how not to save science from atheists
Accommodationist philosopher extraordinaire, Michael Ruse, who recently decided to compare the scientific method to religious revelation, has managed to produce yet another emanation of cluelessness that’s spot on in explaining how those crusading against scientific education think and proceeds to entirely miss why the line of thought being explained is wrong. This time, the subject is a much discussed new Tennessee law that grants teachers immunity from teaching their students pseudoscience by calling this a debate. Why students who are still just learning about the topics involved need to have some sort of debate about something they’ve not been taught yet seems rather odd but with the governor too scared of the backlash if he signed the bill into law and too cowardly to face and creationists if he vetoed the bill, this bizarre legal construction was elevated into law by default. Now, scientific organizations obviously want it repealed because pseudoscience, religion, and political indoctrination don’t belong in the classroom, but Ruse warns that the law might be against them. Not because they’re wrong about the science mind you, but because of all those darn atheists…
[The New Atheist movement’s] supporters openly and explicitly link evolutionary thinking with non-belief, sneering at those (like myself) who think that science and religion can exist harmoniously together. I don’t care what the law says, politically this is moronic. The citizens of Tennessee, the judges of the Supreme Court, are going to believe that if evolution alone is taught in schools the kids of the country would be getting atheist propaganda — no matter what actually happens — and they are going to want to counter it. I imagine every time that Richard Dawkins opens his mouth, the Discovery Institute lights a candle of thanks, or whatever it is that evangelicals do these days.
Well, yes, of course there are people in Tennessee as well as many other states who believe that evolution is just atheist propaganda responsible for all the evil in the world, but they believed that many decades before a popular atheist movement was ever even mentioned in the press. Dawkins and New Atheism are just big red herrings here and regardless of which movement links evolution and their cause, this doesn’t make the peer reviewed science behind it change its validity. Backers of the Tennessee law don’t care about the science and the quality of education for students, they see every worldview unlike theirs as heresy, and because they won’t be allowed to simply ban it as they have before, they’ll try to outshout it. Americans’ relationship with evolution has been very complicated and needlessly stays so, just because we can’t seem to put our foot down to say that facts are facts and we have to teach facts if we want educated and capable students. Those in danger of fainting in shock when the facts disagree with their opinions should examine their own worldviews first rather then rush to censor and outshout any fact they find offensive by virtue of it not fitting into their ideology. Ruse, in his ongoing effort to appease creationists of all types, either doesn’t understand this or refuses to.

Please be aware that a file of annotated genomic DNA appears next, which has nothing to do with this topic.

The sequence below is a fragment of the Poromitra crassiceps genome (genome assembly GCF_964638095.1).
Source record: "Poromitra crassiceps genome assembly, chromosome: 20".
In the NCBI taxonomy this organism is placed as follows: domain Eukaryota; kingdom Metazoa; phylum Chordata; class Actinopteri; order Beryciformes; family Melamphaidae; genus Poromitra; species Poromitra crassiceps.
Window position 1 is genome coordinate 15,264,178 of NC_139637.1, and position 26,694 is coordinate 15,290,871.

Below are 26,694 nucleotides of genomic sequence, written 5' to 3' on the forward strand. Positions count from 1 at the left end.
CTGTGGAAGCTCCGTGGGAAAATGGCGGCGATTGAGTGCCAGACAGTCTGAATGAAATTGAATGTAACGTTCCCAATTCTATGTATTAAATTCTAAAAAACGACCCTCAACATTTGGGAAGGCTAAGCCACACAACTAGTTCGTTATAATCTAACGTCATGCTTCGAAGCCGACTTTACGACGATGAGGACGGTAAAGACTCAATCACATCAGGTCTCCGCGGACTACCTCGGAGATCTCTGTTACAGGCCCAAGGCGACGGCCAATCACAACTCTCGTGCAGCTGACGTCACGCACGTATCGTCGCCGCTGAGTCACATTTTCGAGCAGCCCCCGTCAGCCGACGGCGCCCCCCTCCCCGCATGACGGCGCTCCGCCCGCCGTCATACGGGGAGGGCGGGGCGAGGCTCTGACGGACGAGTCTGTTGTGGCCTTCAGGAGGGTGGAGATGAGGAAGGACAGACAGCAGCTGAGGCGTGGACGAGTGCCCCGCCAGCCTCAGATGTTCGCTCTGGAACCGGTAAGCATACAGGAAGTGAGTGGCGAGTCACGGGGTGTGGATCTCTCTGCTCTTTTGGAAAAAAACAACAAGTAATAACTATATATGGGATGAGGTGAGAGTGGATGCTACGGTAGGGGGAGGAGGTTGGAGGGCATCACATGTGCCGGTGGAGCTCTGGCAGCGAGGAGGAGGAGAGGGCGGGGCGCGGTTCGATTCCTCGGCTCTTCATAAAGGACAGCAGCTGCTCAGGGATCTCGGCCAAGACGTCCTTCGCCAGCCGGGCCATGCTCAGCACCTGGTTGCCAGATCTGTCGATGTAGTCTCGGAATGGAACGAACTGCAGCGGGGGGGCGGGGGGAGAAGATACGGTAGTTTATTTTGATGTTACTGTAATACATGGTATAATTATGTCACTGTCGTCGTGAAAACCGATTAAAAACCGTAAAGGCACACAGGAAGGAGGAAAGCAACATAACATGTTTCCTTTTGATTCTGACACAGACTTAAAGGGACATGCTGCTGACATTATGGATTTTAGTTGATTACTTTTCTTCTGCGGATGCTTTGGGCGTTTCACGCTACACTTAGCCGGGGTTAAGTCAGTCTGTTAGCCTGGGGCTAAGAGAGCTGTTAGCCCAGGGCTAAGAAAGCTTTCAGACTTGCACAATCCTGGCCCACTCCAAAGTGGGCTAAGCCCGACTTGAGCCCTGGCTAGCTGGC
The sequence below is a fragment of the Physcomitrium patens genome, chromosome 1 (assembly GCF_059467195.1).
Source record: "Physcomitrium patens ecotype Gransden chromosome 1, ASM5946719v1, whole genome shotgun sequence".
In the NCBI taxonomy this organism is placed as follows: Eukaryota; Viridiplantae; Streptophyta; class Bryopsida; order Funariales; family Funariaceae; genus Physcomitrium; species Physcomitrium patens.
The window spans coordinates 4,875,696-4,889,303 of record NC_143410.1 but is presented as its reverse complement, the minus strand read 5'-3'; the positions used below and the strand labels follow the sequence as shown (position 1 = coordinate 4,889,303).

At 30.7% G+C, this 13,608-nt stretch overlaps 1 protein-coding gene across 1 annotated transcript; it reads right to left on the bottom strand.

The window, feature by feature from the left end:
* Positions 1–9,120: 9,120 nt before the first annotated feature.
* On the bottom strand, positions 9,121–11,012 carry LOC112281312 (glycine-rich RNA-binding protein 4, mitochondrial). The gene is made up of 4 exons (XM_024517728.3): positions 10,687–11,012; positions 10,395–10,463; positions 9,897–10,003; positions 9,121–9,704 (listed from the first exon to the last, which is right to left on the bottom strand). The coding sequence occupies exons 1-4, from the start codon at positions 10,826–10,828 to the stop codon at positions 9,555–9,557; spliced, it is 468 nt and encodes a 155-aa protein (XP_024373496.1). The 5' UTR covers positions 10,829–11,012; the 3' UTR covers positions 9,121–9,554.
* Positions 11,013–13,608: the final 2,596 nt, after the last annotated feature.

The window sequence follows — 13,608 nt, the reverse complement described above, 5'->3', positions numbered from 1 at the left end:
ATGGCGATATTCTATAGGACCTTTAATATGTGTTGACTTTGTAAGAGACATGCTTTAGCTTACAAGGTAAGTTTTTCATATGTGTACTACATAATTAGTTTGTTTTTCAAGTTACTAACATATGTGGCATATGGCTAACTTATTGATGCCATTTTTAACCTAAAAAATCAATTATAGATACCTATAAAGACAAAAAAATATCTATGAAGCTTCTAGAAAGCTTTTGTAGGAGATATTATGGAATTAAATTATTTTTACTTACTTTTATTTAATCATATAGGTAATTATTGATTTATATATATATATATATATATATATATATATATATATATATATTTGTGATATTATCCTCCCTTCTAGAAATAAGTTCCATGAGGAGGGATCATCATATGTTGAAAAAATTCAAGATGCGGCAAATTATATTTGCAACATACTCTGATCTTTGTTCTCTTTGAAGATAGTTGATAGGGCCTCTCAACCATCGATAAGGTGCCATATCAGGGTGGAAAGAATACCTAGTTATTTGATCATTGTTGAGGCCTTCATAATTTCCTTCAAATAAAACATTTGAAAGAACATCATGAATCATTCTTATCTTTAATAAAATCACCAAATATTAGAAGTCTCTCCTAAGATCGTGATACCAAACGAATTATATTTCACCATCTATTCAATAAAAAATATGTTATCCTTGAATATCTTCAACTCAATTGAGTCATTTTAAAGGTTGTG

When the typical supporters of bills that allow creationism in science class try to support their assertions that evolution is not scientific, they almost invariably proceed to describe the way evolution works in Pokemon and declare that no one has ever seen anything like this happen. Well yes, they haven’t. If they did, we’d have to be triaging our current body of knowledge about evolution for any useful scrap. Creationists fight the science with their ignorance and according to Ruse that’s certainly dreadful and all, but at least they’re not listening to what they consider atheist propaganda so that’s a positive start, right? No, not at all. Ruse is implicitly giving those who value dogma over facts the implicit license to ignore science at whim and then proceeds to blame a very popular but rather small group of atheists for these people’s inability to consider the possibility that no, a deity who created a sprawling universe with hundreds of billions of galaxies and countless trillions of stars did not come down to this planet to coddle them throughout their lives, and have a deep and very personal telepathic relationship with them. As much as accommodationism is claimed to be a framework for reconciling science and religion in cases like these, to me it seems like nothing more than atheist bashing and appeasement.